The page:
Author's Note:

Hm, so I was inspired today to start another chapter story. Basically, Roger becomes mysteriously and extremely self-absorbed (not to mention insecure) and runs away after Mimi's death. This isn't a revolutionary response to grief, but he gives no respectable explanation and leaves everyone in the dark, especially his best friend. Fourteen years later (2002-ish) he decides to come back to pick up where he so bluntly left off. Unbeknownst to Roger, that's going to be kind of difficult to do...

Begin scene: Mark is forty and in a library...


Roger has always loved libraries.

An unseemly quirk, right?

Not necessarily. You'd have to know him to know why.

And I know Roger...

…I realize I'm mercilessly squeezing the novel I've pulled from a shelf. I lessen my grip and wipe away the finger marks I've sweated onto the plastic cover.

'Anorexia: The Struggle to be Thin'.

I also realize I'm not putting much effort into finding reading material…

Of course I'm not! All the effort is going into silently narrating Roger's traits…

Distracted, I shove the anorexia book into the bulimia shelf, dog-earing every possible page and inevitably causing a domino effect with an entire part of the eating-disorder section. The books slump, ransacked, and settle, defeated, in a linear pile. I sigh and stare at them for a moment, with a look of, "Now who did that?" Then I set my jaw and glance at the hanging dividers chained to the ceiling. What the fuck am I doing in the self-help section?

Roger would never carelessly demolish a neat row of books. Now that I think about it, he should have gotten a job at a library at some point in his life. Surely he cared enough to straighten them. He was a stickler for details too. That we shared. Working here he would've been productive. More productive than a careless heroin junkie, for one thing. More productive than notebooks full of wasted songs and a rugged guitar. More productive than two dead girlfriends and a revoked potential. More productive than a turncoat-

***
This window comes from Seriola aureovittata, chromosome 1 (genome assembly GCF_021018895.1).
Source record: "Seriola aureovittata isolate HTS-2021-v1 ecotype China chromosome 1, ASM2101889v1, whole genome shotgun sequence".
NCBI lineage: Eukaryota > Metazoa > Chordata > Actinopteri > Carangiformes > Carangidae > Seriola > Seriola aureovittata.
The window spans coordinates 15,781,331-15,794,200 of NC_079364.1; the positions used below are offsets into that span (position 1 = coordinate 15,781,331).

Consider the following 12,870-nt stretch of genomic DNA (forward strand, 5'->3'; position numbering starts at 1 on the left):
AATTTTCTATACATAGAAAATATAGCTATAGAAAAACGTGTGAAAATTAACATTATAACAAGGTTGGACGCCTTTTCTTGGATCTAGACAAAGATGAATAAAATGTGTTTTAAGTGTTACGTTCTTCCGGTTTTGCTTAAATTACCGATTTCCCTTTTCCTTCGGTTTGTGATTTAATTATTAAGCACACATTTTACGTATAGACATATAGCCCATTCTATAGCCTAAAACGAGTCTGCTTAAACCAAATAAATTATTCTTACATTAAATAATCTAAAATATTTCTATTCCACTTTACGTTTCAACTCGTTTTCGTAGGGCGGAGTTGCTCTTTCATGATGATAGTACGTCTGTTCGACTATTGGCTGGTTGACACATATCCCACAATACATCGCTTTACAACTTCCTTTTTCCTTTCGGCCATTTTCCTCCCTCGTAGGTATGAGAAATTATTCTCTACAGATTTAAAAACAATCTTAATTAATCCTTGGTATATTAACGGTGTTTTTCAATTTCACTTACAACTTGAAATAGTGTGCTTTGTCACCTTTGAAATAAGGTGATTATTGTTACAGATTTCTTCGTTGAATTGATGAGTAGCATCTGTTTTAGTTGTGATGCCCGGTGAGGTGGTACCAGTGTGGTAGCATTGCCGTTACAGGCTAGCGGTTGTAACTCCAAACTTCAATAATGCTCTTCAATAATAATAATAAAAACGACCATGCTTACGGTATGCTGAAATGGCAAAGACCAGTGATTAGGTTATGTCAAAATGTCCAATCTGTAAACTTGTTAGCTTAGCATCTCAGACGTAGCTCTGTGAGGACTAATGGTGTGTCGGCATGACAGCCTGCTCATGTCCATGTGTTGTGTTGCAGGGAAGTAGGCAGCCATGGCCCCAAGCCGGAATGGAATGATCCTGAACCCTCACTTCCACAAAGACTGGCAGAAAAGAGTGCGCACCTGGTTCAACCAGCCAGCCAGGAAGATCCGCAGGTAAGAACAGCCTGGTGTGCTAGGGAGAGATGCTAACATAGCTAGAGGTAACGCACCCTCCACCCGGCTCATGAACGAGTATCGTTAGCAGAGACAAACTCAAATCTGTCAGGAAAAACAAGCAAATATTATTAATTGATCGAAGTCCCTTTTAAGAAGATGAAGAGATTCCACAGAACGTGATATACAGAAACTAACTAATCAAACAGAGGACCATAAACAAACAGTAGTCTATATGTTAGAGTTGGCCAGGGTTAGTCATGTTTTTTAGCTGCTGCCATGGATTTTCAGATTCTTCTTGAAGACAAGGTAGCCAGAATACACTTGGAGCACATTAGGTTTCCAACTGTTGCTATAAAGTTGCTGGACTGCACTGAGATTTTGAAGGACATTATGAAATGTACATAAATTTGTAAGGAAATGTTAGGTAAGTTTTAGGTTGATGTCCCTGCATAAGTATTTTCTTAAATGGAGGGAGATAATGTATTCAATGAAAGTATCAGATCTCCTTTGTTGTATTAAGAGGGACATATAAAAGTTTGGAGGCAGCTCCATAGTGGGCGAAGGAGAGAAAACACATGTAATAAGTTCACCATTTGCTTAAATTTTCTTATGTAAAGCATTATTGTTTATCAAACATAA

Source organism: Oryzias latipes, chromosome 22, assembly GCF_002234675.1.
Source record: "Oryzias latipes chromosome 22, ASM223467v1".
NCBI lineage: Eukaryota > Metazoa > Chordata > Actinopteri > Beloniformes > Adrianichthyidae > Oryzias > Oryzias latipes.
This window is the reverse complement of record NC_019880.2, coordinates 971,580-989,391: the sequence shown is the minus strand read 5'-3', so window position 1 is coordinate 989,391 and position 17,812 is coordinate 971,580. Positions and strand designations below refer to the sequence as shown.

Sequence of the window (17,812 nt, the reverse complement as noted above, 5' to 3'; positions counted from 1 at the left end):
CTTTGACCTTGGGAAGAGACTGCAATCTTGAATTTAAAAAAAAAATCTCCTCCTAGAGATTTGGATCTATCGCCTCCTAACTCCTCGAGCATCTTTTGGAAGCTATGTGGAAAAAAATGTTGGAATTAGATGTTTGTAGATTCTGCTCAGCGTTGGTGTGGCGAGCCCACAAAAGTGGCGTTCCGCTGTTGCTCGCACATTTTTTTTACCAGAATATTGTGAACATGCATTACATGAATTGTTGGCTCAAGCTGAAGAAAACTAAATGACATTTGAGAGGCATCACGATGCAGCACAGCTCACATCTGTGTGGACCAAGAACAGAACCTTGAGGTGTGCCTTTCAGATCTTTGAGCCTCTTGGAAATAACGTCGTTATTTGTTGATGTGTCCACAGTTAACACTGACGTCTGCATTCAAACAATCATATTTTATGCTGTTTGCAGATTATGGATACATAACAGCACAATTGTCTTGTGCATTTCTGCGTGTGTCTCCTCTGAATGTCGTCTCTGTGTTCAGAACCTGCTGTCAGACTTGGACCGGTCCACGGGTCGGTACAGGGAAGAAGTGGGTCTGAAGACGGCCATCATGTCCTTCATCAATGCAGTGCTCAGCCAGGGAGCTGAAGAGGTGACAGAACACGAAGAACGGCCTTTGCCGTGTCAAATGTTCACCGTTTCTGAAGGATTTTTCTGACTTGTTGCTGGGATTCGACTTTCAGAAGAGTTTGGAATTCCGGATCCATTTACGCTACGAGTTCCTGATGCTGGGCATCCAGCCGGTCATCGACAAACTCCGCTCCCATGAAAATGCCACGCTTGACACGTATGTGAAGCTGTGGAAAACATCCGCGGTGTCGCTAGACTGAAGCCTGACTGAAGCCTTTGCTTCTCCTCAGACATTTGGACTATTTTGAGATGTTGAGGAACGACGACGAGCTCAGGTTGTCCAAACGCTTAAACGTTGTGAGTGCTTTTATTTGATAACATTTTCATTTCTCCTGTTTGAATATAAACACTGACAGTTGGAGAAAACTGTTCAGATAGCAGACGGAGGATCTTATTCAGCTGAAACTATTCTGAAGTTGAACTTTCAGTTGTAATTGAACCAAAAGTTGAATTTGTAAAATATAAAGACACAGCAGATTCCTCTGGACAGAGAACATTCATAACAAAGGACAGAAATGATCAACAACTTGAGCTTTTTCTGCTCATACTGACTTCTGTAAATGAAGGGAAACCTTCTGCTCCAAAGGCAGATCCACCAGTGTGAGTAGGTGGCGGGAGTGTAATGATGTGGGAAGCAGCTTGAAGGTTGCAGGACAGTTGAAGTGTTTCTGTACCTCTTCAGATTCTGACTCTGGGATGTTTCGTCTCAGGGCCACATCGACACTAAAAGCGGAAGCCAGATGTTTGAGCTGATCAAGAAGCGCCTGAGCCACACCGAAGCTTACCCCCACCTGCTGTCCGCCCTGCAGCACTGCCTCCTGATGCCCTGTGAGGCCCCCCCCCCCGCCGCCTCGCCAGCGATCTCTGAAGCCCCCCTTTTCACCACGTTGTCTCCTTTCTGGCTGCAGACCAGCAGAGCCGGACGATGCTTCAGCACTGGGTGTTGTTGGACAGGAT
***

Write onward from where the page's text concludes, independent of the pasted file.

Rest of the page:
A loudspeaker crackles.

"…Attention library patrons, the time is now 8:15 and we will be closing in fifteen minutes. We recommend you save your work if you are using a computer, and that you make your final selections and bring them to the front for checkout. Thank you."

I blink and shake my thoughts.

Right. The self-help section. I wandered into this aisle.

I unball my fists and smirk to myself. I wonder if they have, 'How to Stop Internal Narration and Senseless Reminiscing?' Or how about, 'How to Skip Your Mid-Life Crisis and Redirect Your Time and Energy Into Coping With Failure?' Or maybe, 'How to Effectively Stop Thinking About Roger Davis, Because He Has Completely Stopped Thinking About You?'

Or maybe just, 'How To Snuff Sarcastic Internal Inconsistency, and Go Two Aisles Over to the Novellas, Where You Wanted To Be In The First Place, and Pick Out A Book and Leave Because The Poor Librarians are Trying to Go Home to Their Families?'


I was always the one who hated the library. I mean, I respected what the library stood for, but it was always so damn quiet. I was quiet. I didn't like my surroundings quiet. That was half the reason I moved to busy, noisy New York. I never liked silent films.